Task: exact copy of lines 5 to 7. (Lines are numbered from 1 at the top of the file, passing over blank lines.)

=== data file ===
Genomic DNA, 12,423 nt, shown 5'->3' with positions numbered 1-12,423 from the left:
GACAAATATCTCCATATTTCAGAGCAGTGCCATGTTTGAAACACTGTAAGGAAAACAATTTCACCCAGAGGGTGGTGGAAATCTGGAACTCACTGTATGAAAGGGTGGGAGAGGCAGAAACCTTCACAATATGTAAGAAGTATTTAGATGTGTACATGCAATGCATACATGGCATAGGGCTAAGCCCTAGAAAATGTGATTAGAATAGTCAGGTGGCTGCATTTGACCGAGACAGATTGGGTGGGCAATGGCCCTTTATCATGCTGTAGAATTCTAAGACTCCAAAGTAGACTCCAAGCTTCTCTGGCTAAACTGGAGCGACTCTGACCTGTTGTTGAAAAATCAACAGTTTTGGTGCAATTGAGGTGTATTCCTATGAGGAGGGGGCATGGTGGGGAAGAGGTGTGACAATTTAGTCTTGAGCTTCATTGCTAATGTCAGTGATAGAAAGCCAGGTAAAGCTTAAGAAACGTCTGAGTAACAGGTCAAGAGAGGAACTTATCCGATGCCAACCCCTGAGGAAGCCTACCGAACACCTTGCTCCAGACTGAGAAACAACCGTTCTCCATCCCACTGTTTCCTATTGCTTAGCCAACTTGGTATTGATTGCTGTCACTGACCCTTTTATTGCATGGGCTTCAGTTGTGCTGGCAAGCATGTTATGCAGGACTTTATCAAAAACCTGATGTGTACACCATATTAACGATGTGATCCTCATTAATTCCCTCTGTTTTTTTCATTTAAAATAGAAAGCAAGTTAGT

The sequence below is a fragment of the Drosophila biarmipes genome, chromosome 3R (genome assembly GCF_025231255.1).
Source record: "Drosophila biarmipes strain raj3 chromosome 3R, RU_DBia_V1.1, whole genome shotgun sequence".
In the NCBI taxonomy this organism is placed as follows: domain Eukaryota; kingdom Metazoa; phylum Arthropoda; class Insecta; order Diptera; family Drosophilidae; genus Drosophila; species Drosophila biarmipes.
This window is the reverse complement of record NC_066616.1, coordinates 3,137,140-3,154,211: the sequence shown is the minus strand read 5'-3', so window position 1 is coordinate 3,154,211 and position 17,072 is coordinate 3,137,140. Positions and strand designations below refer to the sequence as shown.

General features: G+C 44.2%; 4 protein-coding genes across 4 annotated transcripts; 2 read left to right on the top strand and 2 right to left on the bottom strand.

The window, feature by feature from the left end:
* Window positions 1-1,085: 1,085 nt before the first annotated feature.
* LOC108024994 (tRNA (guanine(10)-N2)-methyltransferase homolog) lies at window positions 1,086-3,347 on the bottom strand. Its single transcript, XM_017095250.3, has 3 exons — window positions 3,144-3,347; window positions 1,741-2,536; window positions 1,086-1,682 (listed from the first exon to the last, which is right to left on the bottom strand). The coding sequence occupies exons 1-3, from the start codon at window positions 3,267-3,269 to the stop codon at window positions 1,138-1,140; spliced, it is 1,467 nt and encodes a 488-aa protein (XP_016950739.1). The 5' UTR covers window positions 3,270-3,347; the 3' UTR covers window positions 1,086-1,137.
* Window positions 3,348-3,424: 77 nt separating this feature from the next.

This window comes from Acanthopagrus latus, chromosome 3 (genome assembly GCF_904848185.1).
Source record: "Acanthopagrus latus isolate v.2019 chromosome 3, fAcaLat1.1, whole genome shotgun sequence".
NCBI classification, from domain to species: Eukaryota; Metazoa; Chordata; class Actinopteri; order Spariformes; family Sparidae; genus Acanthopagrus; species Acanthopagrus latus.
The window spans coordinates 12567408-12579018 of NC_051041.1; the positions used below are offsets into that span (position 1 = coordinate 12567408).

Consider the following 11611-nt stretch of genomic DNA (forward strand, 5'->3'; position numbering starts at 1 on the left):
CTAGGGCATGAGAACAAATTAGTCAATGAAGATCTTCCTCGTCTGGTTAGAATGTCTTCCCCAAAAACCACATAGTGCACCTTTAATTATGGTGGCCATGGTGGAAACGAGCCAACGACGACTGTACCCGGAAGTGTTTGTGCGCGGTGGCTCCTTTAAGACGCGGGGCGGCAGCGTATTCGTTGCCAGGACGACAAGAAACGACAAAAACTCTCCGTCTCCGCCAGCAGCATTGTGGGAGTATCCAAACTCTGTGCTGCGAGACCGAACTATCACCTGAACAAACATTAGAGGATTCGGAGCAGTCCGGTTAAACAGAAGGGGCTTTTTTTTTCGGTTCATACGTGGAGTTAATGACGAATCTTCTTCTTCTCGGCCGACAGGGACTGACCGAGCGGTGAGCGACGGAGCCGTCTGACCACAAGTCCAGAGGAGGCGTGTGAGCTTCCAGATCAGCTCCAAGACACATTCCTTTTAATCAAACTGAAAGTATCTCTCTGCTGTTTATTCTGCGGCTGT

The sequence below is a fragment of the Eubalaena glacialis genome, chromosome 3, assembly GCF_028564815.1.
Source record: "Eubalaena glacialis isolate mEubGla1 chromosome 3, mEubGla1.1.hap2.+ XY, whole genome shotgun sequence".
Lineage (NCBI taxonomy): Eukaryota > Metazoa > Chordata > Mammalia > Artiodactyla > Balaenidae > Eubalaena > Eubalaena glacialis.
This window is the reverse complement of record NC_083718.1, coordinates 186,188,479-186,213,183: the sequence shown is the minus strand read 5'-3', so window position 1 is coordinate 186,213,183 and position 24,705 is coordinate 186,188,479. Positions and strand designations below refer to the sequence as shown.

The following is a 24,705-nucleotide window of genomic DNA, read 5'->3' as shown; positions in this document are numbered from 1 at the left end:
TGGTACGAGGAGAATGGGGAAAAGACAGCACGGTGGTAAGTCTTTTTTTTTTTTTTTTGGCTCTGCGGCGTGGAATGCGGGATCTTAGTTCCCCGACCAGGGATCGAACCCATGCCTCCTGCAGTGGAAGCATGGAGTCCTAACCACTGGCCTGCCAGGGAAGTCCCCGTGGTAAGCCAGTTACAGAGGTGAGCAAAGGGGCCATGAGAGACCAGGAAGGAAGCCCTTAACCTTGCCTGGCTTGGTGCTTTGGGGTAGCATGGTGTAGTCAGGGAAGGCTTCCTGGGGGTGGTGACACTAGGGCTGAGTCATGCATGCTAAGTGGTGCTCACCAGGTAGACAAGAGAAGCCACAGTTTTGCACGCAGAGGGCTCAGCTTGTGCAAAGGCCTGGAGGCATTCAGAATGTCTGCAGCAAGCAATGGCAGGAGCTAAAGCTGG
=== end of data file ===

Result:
In the NCBI taxonomy this organism is placed as follows: domain Eukaryota; kingdom Metazoa; phylum Arthropoda; class Insecta; order Diptera; family Drosophilidae; genus Drosophila; species Drosophila biarmipes.
This window is the reverse complement of record NC_066616.1, coordinates 3,137,140-3,154,211: the sequence shown is the minus strand read 5'-3', so window position 1 is coordinate 3,154,211 and position 17,072 is coordinate 3,137,140. Positions and strand designations below refer to the sequence as shown.

General features: G+C 44.2%; 4 protein-coding genes across 4 annotated transcripts; 2 read left to right on the top strand and 2 right to left on the bottom strand.